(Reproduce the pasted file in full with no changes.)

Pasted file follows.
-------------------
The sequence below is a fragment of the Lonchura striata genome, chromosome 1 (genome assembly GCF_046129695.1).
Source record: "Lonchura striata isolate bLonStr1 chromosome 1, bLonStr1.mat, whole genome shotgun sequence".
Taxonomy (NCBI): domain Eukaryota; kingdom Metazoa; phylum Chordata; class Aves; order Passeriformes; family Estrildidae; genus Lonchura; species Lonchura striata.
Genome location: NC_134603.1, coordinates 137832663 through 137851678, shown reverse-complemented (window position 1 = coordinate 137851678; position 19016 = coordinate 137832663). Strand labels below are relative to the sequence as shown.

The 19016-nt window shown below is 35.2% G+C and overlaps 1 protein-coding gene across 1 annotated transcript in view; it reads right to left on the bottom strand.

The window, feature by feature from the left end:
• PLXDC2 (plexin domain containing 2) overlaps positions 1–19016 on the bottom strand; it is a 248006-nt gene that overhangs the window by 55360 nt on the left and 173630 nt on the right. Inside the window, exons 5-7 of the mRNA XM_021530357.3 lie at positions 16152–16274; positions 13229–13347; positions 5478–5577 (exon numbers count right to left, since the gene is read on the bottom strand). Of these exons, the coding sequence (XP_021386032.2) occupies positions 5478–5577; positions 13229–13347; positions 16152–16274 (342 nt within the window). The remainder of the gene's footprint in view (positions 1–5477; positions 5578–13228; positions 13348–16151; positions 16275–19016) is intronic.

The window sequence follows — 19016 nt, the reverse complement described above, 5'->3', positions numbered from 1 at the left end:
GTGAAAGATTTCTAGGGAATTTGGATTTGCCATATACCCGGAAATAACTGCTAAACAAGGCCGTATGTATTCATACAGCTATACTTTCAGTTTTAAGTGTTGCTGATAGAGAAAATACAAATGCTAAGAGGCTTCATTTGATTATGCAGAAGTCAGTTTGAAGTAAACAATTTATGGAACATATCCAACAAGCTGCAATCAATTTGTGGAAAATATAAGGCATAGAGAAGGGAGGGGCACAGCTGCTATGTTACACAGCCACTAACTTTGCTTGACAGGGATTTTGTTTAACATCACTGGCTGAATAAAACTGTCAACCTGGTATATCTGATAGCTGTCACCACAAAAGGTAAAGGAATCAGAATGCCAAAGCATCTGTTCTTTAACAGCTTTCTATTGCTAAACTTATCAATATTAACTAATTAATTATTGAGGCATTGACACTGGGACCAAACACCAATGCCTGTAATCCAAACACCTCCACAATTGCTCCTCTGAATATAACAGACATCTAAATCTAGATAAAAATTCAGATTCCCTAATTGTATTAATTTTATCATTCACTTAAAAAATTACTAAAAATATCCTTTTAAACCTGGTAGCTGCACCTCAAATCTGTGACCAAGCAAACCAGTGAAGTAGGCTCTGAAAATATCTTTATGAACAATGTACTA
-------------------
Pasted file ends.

The sequence below is a fragment of the Lonchura striata genome, chromosome 1 (genome assembly GCF_046129695.1).
Source record: "Lonchura striata isolate bLonStr1 chromosome 1, bLonStr1.mat, whole genome shotgun sequence".
Taxonomy (NCBI): domain Eukaryota; kingdom Metazoa; phylum Chordata; class Aves; order Passeriformes; family Estrildidae; genus Lonchura; species Lonchura striata.
Genome location: NC_134603.1, coordinates 137832663 through 137851678, shown reverse-complemented (window position 1 = coordinate 137851678; position 19016 = coordinate 137832663). Strand labels below are relative to the sequence as shown.

The 19016-nt window shown below is 35.2% G+C and overlaps 1 protein-coding gene across 1 annotated transcript in view; it reads right to left on the bottom strand.

The window, feature by feature from the left end:
• PLXDC2 (plexin domain containing 2) overlaps positions 1–19016 on the bottom strand; it is a 248006-nt gene that overhangs the window by 55360 nt on the left and 173630 nt on the right. Inside the window, exons 5-7 of the mRNA XM_021530357.3 lie at positions 16152–16274; positions 13229–13347; positions 5478–5577 (exon numbers count right to left, since the gene is read on the bottom strand). Of these exons, the coding sequence (XP_021386032.2) occupies positions 5478–5577; positions 13229–13347; positions 16152–16274 (342 nt within the window). The remainder of the gene's footprint in view (positions 1–5477; positions 5578–13228; positions 13348–16151; positions 16275–19016) is intronic.

The window sequence follows — 19016 nt, the reverse complement described above, 5'->3', positions numbered from 1 at the left end:
GTGAAAGATTTCTAGGGAATTTGGATTTGCCATATACCCGGAAATAACTGCTAAACAAGGCCGTATGTATTCATACAGCTATACTTTCAGTTTTAAGTGTTGCTGATAGAGAAAATACAAATGCTAAGAGGCTTCATTTGATTATGCAGAAGTCAGTTTGAAGTAAACAATTTATGGAACATATCCAACAAGCTGCAATCAATTTGTGGAAAATATAAGGCATAGAGAAGGGAGGGGCACAGCTGCTATGTTACACAGCCACTAACTTTGCTTGACAGGGATTTTGTTTAACATCACTGGCTGAATAAAACTGTCAACCTGGTATATCTGATAGCTGTCACCACAAAAGGTAAAGGAATCAGAATGCCAAAGCATCTGTTCTTTAACAGCTTTCTATTGCTAAACTTATCAATATTAACTAATTAATTATTGAGGCATTGACACTGGGACCAAACACCAATGCCTGTAATCCAAACACCTCCACAATTGCTCCTCTGAATATAACAGACATCTAAATCTAGATAAAAATTCAGATTCCCTAATTGTATTAATTTTATCATTCACTTAAAAAATTACTAAAAATATCCTTTTAAACCTGGTAGCTGCACCTCAAATCTGTGACCAAGCAAACCAGTGAAGTAGGCTCTGAAAATATCTTTATGAACAATGTACTA